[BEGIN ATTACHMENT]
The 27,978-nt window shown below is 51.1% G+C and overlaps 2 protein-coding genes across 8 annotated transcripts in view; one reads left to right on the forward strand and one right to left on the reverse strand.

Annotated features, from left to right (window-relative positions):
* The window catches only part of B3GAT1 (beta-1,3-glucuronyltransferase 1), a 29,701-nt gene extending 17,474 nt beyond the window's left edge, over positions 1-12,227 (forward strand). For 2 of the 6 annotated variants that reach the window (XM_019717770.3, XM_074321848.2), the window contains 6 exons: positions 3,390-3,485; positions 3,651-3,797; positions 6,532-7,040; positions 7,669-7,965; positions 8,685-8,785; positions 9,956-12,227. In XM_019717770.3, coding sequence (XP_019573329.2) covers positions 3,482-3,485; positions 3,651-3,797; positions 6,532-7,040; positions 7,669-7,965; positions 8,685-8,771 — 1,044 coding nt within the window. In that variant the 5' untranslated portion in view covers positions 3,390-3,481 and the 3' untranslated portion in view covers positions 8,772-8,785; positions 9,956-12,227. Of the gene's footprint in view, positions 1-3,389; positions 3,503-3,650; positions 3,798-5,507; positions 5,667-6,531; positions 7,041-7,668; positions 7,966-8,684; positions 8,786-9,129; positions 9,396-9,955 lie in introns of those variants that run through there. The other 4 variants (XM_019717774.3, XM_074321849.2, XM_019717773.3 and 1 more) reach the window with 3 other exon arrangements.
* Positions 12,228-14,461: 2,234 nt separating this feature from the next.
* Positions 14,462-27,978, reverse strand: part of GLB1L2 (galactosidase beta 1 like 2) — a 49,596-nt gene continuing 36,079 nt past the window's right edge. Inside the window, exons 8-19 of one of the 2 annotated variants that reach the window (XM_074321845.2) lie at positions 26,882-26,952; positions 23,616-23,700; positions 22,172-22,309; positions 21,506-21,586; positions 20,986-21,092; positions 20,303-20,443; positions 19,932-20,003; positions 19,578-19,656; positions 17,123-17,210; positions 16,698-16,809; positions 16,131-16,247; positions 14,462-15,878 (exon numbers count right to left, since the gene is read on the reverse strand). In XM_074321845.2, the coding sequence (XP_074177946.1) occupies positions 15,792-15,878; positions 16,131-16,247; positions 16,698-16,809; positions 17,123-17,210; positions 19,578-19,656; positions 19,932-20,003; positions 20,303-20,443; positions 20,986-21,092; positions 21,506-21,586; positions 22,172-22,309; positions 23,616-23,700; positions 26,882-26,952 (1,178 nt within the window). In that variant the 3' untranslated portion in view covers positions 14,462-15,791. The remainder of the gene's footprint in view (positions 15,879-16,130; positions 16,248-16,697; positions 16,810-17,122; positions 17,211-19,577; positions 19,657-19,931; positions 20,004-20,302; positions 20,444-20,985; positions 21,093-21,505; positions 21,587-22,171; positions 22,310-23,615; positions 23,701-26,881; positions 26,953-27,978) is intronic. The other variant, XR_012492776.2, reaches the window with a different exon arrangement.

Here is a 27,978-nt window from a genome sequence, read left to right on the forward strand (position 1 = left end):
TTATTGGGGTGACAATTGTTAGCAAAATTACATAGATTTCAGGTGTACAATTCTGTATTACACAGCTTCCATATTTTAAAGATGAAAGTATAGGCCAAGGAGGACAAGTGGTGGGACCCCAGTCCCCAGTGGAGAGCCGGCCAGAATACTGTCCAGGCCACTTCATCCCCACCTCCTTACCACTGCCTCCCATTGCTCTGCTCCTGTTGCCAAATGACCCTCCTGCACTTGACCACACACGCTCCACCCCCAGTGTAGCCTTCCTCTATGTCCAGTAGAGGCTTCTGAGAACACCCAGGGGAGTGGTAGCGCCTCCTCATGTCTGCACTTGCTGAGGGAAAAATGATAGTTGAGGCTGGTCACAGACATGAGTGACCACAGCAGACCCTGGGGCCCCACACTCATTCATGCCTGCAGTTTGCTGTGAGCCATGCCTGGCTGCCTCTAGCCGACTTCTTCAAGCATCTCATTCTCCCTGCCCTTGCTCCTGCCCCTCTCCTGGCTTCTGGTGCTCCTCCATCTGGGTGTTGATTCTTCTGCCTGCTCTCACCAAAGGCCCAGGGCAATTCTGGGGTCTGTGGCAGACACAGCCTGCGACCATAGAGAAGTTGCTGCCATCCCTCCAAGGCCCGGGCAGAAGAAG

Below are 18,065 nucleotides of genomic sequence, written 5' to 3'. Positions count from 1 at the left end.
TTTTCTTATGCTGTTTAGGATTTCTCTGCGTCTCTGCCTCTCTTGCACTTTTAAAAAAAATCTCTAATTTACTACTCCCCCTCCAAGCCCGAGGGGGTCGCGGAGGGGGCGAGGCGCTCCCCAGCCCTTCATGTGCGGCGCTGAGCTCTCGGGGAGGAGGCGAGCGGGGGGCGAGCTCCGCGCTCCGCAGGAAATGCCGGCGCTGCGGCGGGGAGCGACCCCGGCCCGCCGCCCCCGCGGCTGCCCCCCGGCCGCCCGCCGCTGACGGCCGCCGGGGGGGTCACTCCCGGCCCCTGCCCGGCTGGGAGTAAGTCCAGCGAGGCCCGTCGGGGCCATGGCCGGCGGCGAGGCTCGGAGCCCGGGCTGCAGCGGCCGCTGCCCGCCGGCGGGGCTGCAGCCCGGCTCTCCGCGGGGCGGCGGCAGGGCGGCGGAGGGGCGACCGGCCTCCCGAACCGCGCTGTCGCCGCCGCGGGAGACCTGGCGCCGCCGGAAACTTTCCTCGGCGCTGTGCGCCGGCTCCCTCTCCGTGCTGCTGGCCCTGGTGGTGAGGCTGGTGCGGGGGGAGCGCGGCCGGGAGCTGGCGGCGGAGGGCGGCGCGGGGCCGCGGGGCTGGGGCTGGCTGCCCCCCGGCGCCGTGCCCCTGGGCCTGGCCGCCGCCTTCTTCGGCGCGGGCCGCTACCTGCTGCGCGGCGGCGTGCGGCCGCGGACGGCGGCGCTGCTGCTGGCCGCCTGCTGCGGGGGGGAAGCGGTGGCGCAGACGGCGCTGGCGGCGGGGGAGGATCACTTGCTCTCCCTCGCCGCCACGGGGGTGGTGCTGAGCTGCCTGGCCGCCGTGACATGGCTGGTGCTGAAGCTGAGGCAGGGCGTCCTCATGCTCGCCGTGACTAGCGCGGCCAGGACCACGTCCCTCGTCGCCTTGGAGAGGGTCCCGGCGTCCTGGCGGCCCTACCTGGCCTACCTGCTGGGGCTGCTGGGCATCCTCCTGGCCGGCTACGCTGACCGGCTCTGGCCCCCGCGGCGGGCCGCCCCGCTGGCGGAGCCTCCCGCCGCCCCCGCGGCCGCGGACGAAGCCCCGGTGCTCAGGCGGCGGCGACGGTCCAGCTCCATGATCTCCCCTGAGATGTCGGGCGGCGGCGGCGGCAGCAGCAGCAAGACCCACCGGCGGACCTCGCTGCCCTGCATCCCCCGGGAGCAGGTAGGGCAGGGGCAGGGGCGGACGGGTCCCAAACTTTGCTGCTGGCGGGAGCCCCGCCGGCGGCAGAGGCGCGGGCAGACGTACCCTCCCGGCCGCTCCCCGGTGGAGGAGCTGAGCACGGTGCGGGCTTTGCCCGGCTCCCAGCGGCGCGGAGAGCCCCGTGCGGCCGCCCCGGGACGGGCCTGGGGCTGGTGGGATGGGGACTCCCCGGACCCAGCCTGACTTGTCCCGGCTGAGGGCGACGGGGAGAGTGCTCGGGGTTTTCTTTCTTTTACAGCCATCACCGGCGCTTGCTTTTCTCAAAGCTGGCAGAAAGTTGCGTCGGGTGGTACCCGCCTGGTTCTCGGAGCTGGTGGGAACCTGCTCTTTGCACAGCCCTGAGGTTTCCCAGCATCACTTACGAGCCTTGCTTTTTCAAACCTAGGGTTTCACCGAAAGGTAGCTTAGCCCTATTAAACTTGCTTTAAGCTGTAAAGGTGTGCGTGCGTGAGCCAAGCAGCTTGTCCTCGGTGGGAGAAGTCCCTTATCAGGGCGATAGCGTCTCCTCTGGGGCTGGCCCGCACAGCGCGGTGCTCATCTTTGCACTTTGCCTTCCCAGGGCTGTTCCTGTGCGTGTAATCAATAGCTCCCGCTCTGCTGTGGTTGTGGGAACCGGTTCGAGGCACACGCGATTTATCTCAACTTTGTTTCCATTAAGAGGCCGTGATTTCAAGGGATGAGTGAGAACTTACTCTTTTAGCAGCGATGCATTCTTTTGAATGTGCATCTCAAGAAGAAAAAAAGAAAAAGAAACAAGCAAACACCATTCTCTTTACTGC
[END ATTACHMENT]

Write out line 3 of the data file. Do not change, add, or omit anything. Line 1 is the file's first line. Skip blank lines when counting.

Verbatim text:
* The window catches only part of B3GAT1 (beta-1,3-glucuronyltransferase 1), a 29,701-nt gene extending 17,474 nt beyond the window's left edge, over positions 1-12,227 (forward strand). For 2 of the 6 annotated variants that reach the window (XM_019717770.3, XM_074321848.2), the window contains 6 exons: positions 3,390-3,485; positions 3,651-3,797; positions 6,532-7,040; positions 7,669-7,965; positions 8,685-8,785; positions 9,956-12,227. In XM_019717770.3, coding sequence (XP_019573329.2) covers positions 3,482-3,485; positions 3,651-3,797; positions 6,532-7,040; positions 7,669-7,965; positions 8,685-8,771 — 1,044 coding nt within the window. In that variant the 5' untranslated portion in view covers positions 3,390-3,481 and the 3' untranslated portion in view covers positions 8,772-8,785; positions 9,956-12,227. Of the gene's footprint in view, positions 1-3,389; positions 3,503-3,650; positions 3,798-5,507; positions 5,667-6,531; positions 7,041-7,668; positions 7,966-8,684; positions 8,786-9,129; positions 9,396-9,955 lie in introns of those variants that run through there. The other 4 variants (XM_019717774.3, XM_074321849.2, XM_019717773.3 and 1 more) reach the window with 3 other exon arrangements.